Binge-drinking is dangerously common among American women. Could cannabis be the solution?
In a op-ed for The Guardian, journalist Jessica Valenti points out that women’s rates of binge-drinking rose 17.5 percent between 2005 and 2012. Meanwhile, men’s binge drinking rose at a more modest rate: “just” 4.9 percent.
Valenti was on assignment in Denver when she read about the study. And it’s there that it occurred to her, she writes, that even if ladies smoked weed with the frequency that they now drink alcohol, we’d probably all be a lot better off.
There are a few reasons why more and more women are becoming contenders in the deadly game of binge drinking. In the past, it’s been arguably more socially acceptable for men to drink large amounts, and only now are women catching up.
Furthermore, as Valenti points out, more women, on average, suffer from anxiety disorders and depression than do their XY counterparts. Since drinking doesn’t meet with the same social stigma as cannabis use, more people are likely to take part in the activity.
The problem is, drinking has some serious long-term effects — as well as a few short-term ones like drunk driving. You may not realize it, but alcohol is actually classified as a carcinogen, harmful to humans and their in utero offspring.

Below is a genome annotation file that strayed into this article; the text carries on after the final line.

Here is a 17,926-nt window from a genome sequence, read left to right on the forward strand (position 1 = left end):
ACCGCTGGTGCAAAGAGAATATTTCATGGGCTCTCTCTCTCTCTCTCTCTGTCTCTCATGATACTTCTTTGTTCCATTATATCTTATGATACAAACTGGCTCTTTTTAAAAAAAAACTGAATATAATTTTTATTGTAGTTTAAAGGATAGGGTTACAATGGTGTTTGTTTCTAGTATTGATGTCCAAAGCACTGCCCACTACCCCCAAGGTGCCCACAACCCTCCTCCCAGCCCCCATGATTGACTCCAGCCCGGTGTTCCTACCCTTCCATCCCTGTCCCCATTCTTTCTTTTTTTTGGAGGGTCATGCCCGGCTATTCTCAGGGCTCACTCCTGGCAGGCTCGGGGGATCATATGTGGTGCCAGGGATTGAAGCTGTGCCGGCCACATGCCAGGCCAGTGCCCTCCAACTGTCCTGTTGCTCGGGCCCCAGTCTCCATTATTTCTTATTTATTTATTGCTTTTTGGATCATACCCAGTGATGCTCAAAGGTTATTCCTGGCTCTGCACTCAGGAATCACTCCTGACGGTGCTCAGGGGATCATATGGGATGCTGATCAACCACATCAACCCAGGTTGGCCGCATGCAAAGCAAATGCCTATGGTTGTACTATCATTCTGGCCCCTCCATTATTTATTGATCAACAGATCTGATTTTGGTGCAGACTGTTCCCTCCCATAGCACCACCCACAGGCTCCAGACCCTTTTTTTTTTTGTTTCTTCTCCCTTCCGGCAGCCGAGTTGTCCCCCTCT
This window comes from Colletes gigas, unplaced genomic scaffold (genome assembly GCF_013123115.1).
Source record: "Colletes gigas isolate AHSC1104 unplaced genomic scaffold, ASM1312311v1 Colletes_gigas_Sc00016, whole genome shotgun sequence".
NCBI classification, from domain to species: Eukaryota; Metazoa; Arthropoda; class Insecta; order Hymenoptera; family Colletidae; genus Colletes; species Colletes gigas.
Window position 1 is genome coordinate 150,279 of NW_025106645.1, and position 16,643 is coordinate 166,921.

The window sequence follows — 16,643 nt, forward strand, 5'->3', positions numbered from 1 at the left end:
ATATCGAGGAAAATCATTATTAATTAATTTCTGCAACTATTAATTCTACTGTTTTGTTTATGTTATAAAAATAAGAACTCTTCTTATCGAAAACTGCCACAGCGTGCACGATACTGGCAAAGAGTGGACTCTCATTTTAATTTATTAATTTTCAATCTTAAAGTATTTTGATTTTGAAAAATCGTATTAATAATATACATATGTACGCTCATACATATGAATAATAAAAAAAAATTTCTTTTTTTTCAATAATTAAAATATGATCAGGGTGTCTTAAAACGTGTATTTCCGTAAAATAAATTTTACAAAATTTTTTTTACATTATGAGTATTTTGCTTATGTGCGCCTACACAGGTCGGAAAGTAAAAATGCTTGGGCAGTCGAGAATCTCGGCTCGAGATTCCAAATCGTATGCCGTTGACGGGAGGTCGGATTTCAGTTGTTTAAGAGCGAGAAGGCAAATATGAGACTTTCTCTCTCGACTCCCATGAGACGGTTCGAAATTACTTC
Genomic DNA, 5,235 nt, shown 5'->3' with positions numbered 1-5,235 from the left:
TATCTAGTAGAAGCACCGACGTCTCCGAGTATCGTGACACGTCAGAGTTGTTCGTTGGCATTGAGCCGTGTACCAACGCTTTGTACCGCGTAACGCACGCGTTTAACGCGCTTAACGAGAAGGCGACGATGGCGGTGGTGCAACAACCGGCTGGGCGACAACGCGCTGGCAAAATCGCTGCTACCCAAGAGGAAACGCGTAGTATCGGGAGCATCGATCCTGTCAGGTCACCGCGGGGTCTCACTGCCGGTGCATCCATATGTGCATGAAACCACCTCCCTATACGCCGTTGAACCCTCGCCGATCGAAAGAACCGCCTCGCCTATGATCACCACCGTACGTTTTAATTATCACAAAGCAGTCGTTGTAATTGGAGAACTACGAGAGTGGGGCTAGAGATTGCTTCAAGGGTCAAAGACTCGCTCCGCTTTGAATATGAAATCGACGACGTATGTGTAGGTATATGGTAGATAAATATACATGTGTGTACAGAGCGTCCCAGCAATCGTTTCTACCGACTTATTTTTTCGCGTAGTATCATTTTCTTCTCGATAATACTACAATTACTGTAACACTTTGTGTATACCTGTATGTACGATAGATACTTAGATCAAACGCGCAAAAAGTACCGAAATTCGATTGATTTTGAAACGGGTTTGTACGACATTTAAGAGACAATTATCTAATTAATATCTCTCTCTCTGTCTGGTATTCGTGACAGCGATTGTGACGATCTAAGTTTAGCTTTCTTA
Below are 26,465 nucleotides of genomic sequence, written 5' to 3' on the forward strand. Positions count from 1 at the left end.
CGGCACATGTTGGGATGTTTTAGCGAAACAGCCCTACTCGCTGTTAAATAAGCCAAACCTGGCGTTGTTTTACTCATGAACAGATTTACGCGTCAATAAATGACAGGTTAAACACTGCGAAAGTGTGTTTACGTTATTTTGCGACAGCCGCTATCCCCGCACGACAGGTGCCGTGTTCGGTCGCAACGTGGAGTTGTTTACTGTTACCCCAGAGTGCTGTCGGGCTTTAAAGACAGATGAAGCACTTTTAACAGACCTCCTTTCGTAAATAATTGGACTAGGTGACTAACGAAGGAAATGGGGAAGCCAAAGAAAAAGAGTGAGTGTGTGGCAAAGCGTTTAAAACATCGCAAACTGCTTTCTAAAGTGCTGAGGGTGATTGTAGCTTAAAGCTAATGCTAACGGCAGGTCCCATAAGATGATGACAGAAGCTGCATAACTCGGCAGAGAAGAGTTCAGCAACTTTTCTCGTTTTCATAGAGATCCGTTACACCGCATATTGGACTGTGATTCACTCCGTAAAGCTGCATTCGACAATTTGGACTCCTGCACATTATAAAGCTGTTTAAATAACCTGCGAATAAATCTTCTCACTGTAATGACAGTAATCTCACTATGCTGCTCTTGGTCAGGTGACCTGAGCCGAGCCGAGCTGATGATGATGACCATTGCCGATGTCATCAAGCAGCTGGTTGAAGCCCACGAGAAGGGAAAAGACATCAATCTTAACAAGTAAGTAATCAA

Alcohol also affects women differently than men; research suggests that just one drink a day can raise the risk of breast cancer in women.
And the National Institute of Alcohol Abuse and Alcoholism states that “…drinking over the long term is more likely to damage a woman’s health than a man’s, even if the woman has been drinking less alcohol or for a shorter length of time than the man.”
Let’s compound that with the consequences of alcohol use in both genders, like cirrhosis of the liver, heart disease, and even brain damage. Clearly, there’s a lot not to love about the booze.
This isn’t to say that drinking in moderation — to the tune of a beer once in a while — is that bad an idea. But Valenti definitely makes a good point in her article: cannabis, whether smoked, eaten, or swallowed in pills, could actually be a safer choice for women in particular.